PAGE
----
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Execution drug ruling to have little effect on Ariz.

This is the execution room at the Arizona State Prison Complex-Florence. (File Photo)

A federal judge’s decision to block the importation of a drug used in some executions in Arizona is expected to have little or no immediate impact on the state.

U.S. District Judge Richard Leon on Tuesday sided with lawyers for death-row inmates in Arizona, California and Tennessee who wanted to keep imported sodium thiopental from being used in executions because it was made overseas and was unapproved by the FDA.

Leon also ordered the FDA to immediately notify any state correctional departments with foreign-made sodium thiopental that its use is prohibited by law, and that the drug must be returned to the FDA.

Arizona Department of Corrections spokesman Bill Lamoreaux said Tuesday that the department returned its remaining supply of the foreign-made drug to the FDA on Feb. 2.

The department used the drug pentobarbital in its most recent executions on Feb. 29 and March 8.

Arizona Assistant Attorney General Kent Cattani said the department has enough of that drug for the next four or five executions in the state.

Once Arizona runs out of its supply of pentobarbital, it’s unclear what will happen.

In July, the only U.S.-licensed manufacturer of pentobarbital announced it would put the drug off-limits for executions. And a company that bought the pentobarbital line in December is required to also keep it from use by prisons for executions.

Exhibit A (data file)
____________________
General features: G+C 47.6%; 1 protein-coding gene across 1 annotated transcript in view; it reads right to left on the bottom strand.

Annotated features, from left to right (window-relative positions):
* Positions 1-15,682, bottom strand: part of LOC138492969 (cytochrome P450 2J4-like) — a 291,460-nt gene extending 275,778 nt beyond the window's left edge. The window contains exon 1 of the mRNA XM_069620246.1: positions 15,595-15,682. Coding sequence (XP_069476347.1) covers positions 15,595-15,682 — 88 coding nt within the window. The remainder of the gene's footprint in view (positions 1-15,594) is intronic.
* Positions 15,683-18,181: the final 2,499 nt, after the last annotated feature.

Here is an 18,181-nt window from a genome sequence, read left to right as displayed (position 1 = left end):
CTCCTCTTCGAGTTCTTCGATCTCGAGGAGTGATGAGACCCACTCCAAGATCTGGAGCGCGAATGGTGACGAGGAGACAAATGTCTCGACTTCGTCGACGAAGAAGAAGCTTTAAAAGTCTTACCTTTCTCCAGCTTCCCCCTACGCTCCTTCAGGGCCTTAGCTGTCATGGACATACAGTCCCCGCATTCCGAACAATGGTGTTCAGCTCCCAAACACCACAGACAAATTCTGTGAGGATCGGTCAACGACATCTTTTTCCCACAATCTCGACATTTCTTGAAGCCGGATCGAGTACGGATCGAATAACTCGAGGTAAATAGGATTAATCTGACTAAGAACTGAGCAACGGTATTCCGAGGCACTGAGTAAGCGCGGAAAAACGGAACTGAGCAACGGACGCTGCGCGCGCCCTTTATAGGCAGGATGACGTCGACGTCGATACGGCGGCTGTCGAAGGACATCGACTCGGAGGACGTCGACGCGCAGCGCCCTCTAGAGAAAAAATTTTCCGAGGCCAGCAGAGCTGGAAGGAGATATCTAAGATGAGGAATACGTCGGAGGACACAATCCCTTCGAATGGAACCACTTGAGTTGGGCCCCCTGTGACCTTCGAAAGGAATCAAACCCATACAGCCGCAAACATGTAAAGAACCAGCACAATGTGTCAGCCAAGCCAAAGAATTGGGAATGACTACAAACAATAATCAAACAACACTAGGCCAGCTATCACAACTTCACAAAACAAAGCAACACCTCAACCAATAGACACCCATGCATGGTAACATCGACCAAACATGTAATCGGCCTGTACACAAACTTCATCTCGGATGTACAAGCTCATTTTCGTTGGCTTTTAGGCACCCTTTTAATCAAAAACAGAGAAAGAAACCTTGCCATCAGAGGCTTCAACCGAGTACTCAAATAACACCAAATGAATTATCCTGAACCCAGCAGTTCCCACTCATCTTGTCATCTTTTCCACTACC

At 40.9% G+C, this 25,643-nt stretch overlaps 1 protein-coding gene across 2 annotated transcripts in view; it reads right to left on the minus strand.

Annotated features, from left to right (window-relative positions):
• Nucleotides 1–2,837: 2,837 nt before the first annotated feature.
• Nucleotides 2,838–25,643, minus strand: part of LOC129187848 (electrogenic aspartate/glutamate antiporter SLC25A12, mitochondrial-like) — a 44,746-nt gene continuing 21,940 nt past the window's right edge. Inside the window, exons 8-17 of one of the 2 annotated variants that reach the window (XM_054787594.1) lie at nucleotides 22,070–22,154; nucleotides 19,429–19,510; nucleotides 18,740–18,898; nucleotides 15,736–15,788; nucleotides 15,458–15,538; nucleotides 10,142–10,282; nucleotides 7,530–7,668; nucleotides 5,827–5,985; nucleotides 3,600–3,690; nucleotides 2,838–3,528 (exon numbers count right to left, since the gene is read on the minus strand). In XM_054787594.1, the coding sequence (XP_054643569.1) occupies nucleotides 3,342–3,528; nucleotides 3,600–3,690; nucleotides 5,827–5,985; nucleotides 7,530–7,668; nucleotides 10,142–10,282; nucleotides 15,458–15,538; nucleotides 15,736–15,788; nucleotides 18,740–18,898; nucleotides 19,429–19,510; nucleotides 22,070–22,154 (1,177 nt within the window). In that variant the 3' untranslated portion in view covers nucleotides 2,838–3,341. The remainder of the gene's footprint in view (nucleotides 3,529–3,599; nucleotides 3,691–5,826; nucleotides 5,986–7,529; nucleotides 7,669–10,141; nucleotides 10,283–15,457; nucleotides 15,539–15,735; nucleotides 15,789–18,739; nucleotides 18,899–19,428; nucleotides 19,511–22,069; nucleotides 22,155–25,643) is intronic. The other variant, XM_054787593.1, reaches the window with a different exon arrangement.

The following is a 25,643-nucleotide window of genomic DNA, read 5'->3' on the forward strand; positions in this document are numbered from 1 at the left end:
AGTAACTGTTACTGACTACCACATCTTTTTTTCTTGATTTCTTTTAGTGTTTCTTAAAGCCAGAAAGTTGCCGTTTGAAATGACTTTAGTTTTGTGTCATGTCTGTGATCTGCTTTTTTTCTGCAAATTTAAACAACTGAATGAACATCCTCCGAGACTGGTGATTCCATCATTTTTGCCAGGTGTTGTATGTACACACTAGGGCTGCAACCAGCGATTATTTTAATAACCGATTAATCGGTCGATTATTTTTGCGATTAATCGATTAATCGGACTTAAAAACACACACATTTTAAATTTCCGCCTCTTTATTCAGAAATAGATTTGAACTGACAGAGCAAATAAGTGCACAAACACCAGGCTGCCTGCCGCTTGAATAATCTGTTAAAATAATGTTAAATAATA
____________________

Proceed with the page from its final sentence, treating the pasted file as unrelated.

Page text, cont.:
Cattani said the state likely will simply find another drug.

In using pentobarbital this year, Arizona joined Ohio, Texas and several other states that made the switch to the drug after the only U.S. manufacturer of the execution drug sodium thiopental said it would discontinue production.

Dale Baich, an attorney who defends many inmates on Arizona’s death row and has argued against the state’s use of foreign-made sodium thiopental, said time will tell if Tuesday’s ruling will have any significant impact on the state. If nothing else, he said it sends a message.

“The ruling is clear that states that have imported non-FDA-approved drugs are now on notice that these drugs are illegal,” he said.

The state has scheduled two more executions this year, and could schedule up to three more after that for inmates whose appeals have just about run their course.

Thomas Arnold Kemp, 63, is set to be executed April 26 for killing a Tucson college student after robbing him. Samuel Villegas Lopez, 49, is scheduled to be executed May 16 for the rape and murder of a Phoenix woman.

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